Wednesday, October 17, 2007

Will Turkey strike at the PKK?


Why is Turkey threatening to launch military strikes into northern Iraq?

Because Kurdish guerrillas from the PKK use the mountains of northern Iraq as bases for cross-border raids on Turkey. No one has effective control over northern Iraq and this lawless area provides a convenient haven for the PKK. Its fighters have killed 15 Turkish soldiers and 12 civilians this month alone.

Who are the PKK?

Founded in 1978, the Kurdistan Workers' Party or PKK wants a separate state for the Kurdish population of south-eastern Turkey. It took up arms in 1984, sparking a guerrilla war which has claimed 37,000 lives. Both America and the EU consider the PKK a terrorist organisation.

Is Iraq helping Turkey against the PKK?

Officially, the Baghdad government proclaims sympathy for Turkey and says that it will deal with any PKK guerrillas on its territory. In fact, the PKK has strong support from Iraq's Kurdish population. Baghdad has no real control over northern Iraq, which is autonomous and run by two factions – the Kurdish Democratic Party (KDP) and the Patriotic Union of Kurdistan (PUK). Turkey believes that elements of the PUK are allied to the PKK. Turkey accuses the authorities of tolerating the PKK.

What are the possible consequences of a Turkish raid?

America fears it would create more chaos in Iraq. So far, Iraq's Kurdish region has been the only reasonably stable area of the entire country. There are even efforts to attract tourists and investment. Moreover, it would be a visible symbol of America's failure to stabilise Iraq since toppling Saddam Hussein in 2003. Any Turkish operation would also shatter the authority of the government in Baghdad on which America has pinned its hopes for a democratic Iraq.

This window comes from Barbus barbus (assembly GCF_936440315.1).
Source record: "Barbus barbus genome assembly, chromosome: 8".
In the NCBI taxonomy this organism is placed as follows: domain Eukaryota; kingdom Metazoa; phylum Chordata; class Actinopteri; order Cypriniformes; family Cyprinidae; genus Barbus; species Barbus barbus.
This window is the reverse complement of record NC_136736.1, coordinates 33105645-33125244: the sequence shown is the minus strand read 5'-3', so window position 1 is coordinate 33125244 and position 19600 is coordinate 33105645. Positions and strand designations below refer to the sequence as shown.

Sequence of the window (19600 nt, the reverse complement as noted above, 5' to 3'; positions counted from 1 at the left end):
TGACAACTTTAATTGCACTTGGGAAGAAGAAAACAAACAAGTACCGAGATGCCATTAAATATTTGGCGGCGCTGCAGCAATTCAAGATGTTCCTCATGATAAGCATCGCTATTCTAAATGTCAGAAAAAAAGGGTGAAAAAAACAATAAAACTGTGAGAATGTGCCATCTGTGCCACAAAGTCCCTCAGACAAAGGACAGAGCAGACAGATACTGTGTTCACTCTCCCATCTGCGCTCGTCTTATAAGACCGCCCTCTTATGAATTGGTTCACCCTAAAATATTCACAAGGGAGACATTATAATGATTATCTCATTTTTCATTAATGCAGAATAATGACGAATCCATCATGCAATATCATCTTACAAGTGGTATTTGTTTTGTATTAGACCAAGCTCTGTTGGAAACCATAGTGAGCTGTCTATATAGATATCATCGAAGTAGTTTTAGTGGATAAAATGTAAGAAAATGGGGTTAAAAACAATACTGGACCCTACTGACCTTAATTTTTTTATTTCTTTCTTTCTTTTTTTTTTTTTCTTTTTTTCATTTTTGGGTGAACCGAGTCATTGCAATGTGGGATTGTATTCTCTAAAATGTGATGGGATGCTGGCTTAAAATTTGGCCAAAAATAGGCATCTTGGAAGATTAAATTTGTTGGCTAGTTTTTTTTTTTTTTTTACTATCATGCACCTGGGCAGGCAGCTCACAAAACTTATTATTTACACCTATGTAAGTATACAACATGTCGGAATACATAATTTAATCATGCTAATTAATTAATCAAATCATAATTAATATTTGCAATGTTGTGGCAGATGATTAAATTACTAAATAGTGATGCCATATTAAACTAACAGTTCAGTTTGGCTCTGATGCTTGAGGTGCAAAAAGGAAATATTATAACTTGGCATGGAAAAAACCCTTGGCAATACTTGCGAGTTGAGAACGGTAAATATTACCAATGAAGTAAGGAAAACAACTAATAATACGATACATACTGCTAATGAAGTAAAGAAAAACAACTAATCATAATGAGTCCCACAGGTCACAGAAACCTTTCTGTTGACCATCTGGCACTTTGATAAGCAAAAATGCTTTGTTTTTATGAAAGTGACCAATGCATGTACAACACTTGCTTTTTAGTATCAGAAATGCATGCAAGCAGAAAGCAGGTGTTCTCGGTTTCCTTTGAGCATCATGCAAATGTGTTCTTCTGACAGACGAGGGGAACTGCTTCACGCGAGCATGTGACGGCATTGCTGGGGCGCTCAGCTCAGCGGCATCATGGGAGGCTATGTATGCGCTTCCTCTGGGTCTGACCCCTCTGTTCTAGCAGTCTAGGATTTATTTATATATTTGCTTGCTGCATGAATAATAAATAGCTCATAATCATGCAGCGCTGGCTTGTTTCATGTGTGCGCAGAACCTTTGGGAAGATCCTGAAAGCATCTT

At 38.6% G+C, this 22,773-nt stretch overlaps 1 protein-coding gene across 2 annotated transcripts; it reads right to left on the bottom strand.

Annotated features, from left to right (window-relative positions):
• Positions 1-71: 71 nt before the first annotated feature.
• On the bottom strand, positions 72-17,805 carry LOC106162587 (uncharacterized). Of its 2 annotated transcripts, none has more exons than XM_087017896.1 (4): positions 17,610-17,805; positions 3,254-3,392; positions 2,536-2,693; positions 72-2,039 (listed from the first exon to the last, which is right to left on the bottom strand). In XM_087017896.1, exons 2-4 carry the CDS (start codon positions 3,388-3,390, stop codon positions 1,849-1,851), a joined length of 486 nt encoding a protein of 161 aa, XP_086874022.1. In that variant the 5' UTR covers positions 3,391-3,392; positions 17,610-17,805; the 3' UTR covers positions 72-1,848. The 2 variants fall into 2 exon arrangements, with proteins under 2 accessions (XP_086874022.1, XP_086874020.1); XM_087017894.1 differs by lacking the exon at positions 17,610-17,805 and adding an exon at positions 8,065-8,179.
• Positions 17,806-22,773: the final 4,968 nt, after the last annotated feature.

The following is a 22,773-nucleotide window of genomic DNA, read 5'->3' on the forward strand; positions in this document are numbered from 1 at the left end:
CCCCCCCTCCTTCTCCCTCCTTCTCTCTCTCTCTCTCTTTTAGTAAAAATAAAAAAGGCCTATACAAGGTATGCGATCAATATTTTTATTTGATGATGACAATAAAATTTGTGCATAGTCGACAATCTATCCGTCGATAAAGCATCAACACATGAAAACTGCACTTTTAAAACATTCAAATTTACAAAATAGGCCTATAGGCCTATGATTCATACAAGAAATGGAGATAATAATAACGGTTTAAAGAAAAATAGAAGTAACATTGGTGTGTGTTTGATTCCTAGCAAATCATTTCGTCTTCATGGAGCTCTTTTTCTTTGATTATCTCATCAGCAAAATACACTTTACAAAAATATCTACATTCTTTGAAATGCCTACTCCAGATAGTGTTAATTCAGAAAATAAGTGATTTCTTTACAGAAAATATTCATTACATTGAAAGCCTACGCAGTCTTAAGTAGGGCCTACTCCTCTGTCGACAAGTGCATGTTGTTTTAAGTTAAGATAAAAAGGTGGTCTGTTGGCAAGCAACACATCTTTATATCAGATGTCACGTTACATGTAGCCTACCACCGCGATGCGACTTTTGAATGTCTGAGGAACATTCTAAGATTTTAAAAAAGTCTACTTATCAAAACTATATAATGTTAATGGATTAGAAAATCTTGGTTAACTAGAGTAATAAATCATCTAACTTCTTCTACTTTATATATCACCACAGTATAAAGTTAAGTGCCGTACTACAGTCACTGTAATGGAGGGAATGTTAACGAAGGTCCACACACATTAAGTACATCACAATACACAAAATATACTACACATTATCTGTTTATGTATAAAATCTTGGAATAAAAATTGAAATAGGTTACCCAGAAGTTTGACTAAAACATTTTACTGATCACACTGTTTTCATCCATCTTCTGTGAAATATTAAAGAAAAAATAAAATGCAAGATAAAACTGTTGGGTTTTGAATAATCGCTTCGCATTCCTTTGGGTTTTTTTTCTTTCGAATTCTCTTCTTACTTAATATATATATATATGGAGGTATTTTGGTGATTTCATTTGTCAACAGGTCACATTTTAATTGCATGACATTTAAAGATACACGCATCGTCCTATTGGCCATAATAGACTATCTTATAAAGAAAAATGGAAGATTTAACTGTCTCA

What is America's position?

America has urged Turkey to show restraint and give the Iraqi authorities time to deal with the PKK. Washington does not want Turkey to take any action that might cause more bloodshed in Iraq. Instead, it has tried to promote security co-operation between the neighbours. Last month, Turkey and Iraq signed an agreement under which Baghdad pledged to close down the PKK. But Iraq refused Turkey's request for permission to carry out a cross-border operation.

What are the pressures on Turkey's government?

Recep Tayyip Erdogan, Turkey's prime minister, finds himself under pressure from all sides. America, a close and vital ally, wants him to stay out of northern Iraq. Thanks to the PKK's recent attacks, Turkish public opinion wants strong action. Anti-American feeling has risen sharply in Turkey, making the situation still more difficult. A powerful Congressional committee has inflamed feelings still further by declaring Turkey's mass killing of Armenians during the Ottoman era a "genocide".

What might Turkey do?

Mr Erdogan could order a large-scale invasion of northern Iraq and occupy a buffer zone to shield against PKK incursions. Although the most effective option, this would also risk chaos in Iraq and American counter-measures. Turkey's army could carry out raids on guerrilla bases, possibly accompanied by air strikes. The danger is that limited strikes would be ineffective but they would minimise international protest.

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